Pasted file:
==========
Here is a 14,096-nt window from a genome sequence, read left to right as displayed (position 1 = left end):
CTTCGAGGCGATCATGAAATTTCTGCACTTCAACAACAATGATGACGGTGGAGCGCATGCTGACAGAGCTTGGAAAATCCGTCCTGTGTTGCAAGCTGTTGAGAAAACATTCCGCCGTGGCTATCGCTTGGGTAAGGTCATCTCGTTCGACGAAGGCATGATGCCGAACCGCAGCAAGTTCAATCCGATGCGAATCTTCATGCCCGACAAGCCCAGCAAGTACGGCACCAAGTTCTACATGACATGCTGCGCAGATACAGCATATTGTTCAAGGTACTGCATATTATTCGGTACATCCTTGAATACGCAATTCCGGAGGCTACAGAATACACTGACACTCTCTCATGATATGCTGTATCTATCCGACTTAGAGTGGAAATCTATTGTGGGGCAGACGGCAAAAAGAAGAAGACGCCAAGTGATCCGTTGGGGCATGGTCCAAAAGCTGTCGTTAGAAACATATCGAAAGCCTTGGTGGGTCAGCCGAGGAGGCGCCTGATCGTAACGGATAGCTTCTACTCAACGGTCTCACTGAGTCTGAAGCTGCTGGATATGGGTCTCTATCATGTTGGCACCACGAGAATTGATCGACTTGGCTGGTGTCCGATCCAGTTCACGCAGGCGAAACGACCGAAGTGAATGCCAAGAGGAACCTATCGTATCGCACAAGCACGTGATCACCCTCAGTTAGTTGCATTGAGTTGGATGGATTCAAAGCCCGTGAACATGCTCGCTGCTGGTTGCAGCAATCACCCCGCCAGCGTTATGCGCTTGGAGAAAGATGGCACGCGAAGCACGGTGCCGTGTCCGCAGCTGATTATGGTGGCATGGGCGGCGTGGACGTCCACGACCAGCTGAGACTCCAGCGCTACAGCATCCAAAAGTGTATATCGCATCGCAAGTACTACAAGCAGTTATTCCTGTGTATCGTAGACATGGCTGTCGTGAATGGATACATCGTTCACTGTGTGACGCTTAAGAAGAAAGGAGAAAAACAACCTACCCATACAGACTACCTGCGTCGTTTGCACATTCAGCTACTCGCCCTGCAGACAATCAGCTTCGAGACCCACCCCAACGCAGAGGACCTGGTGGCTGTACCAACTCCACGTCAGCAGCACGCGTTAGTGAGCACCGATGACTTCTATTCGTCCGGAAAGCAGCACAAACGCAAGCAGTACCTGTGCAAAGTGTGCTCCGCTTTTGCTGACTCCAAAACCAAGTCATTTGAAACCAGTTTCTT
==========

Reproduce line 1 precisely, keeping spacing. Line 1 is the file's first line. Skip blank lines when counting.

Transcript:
Here is a 14,096-nt window from a genome sequence, read left to right as displayed (position 1 = left end):